Religion and the Specter of the West: Sikhism, India, Postcoloniality, and the Politics of…

Paperback | May 24, 2016

byArvind-Pal S. Mandair

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Arguing that intellectual movements, such as deconstruction, postsecular theory, and political theology, have different implications for cultures and societies that live with the debilitating effects of past imperialisms, Arvind Mandair unsettles the politics of knowledge construction in which the category of "religion" continues to be central. Through a case study of Sikhism, he launches an extended critique of religion as a cultural universal. At the same time, he presents a portrait of how certain aspects of Sikh tradition were reinvented as "religion" during the late nineteenth and early twentieth centuries.

India's imperial elite subtly recast Sikh tradition as a sui generis religion, which robbed its teachings of their political force. In turn, Sikhs began to define themselves as a "nation" and a "world religion" that was separate from, but parallel to, the rise of the Indian state and global Hinduism. Rather than investigate these processes in isolation from Europe, Mandair shifts the focus closer to the political history of ideas, thereby recovering part of Europe's repressed colonial memory.

Mandair rethinks the intersection of religion and the secular in discourses such as history of religions, postcolonial theory, and recent continental philosophy. Though seemingly unconnected, these discourses are shown to be linked to a philosophy of "generalized translation" that emerged as a key conceptual matrix in the colonial encounter between India and the West. In this riveting study, Mandair demonstrates how this philosophy of translation continues to influence the repetitions of religion and identity politics in the lives of South Asians, and the way the academy, state, and media have analyzed such phenomena.

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Arguing that intellectual movements, such as deconstruction, postsecular theory, and political theology, have different implications for cultures and societies that live with the debilitating effects of past imperialisms, Arvind Mandair unsettles the politics of knowledge construction in which the category of "religion" continues to b...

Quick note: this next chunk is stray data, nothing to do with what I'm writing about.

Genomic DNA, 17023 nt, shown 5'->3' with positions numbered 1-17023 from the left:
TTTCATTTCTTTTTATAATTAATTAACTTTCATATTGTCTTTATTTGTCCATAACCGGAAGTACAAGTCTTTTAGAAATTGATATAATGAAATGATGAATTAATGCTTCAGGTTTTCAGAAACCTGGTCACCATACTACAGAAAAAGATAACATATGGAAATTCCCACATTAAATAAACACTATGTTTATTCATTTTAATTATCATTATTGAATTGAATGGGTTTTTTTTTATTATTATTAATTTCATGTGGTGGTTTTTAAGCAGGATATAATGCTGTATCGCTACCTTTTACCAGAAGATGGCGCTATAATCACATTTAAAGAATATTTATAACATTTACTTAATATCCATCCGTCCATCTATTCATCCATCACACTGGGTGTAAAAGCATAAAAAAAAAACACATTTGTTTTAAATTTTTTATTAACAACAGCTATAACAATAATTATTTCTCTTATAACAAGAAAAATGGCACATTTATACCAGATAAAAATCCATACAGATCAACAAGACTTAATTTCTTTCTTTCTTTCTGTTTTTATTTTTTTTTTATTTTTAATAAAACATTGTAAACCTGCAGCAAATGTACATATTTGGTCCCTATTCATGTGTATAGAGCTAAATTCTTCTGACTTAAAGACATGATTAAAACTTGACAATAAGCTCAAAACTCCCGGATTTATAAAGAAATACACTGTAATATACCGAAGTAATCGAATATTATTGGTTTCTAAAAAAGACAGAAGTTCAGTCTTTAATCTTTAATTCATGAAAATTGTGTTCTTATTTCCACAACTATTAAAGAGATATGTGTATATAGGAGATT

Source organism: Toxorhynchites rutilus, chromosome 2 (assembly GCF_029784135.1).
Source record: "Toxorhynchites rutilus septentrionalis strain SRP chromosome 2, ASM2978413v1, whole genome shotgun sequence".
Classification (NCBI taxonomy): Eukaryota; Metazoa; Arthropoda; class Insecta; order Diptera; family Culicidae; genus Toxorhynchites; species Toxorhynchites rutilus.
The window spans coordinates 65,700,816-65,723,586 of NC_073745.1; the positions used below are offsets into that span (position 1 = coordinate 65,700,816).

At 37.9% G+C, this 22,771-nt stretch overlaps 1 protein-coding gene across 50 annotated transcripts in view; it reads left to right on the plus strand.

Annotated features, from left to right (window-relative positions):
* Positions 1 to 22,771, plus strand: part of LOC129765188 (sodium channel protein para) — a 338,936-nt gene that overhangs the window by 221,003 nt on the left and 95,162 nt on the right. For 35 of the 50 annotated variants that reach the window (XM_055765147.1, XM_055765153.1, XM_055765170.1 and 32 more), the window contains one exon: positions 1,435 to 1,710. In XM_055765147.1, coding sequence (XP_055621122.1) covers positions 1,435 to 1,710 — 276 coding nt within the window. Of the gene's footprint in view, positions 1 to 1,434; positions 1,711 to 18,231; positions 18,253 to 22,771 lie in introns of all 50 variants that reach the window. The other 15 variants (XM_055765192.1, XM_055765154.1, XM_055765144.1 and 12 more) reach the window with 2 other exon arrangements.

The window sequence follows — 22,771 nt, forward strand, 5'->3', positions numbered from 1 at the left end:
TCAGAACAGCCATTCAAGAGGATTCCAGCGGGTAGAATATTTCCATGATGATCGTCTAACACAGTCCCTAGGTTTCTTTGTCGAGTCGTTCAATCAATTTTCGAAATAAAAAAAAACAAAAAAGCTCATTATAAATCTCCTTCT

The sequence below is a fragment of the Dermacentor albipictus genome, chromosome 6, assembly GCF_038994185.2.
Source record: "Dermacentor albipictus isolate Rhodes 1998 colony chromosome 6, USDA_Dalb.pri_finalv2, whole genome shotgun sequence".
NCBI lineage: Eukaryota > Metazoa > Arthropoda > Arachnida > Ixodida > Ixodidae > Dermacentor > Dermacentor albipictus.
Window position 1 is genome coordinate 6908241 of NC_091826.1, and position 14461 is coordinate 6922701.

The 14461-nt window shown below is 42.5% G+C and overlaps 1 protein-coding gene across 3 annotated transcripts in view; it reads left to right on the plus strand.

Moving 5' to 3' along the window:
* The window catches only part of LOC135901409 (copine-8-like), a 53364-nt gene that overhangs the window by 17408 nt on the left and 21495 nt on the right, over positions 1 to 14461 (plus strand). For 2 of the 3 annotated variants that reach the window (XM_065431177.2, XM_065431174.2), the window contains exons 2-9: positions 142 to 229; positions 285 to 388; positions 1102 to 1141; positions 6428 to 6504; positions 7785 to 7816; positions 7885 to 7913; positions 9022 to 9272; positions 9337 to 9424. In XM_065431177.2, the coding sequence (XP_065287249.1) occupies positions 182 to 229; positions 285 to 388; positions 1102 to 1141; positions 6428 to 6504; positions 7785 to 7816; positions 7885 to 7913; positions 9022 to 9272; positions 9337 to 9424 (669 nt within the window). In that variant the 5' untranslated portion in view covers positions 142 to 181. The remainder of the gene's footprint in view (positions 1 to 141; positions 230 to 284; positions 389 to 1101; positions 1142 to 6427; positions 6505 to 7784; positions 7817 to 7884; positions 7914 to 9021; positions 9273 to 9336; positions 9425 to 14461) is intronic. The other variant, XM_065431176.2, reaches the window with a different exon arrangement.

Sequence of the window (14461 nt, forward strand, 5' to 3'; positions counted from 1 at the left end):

Arvind-Pal S. Mandair is associate professor of Asian languages and cultures and S.C.S.B. Endowed Professor of Sikh Studies at the University of Michigan. He is a founding coeditor of the journal Sikh Formations: Religion, Culture, Theory.

other books by Arvind-Pal S. Mandair

Sikhism: A Guide For The Perplexed
Sikhism: A Guide For The Perplexed

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Sikh Religion, Culture and Ethnicity
Sikh Religion, Culture and Ethnicity

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Format:PaperbackDimensions:536 pages, 9 × 6 × 0.68 inPublished:May 24, 2016Publisher:Columbia University PressLanguage:English

The following ISBNs are associated with this title:

ISBN - 10:0231147252

ISBN - 13:9780231147255

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Table of Contents

PrefaceAcknowledgmentsIntroductionPart I. "Indian Religions" and Western Thought1. Mono-theo-lingualism: Religion, Language, and Subjectivity in Colonial North India2. Hegel and the Comparative Imaginary of the West Part II. Theology as Cultural Translation3. Sikhism and the Politics of Religion-Making 4. Violence, Mysticism, and the Capture of SubjectivityPart III. Postcolonial Exits5. Ideologies of Sacred Sound6. Decolonizing Postsecular TheoryEpilogueGlossary of Indic TermsNotesIndex

Editorial Reviews

[A]n ambitious book that is an important contribution to the critical discourse about religion in the context of post-colonialism.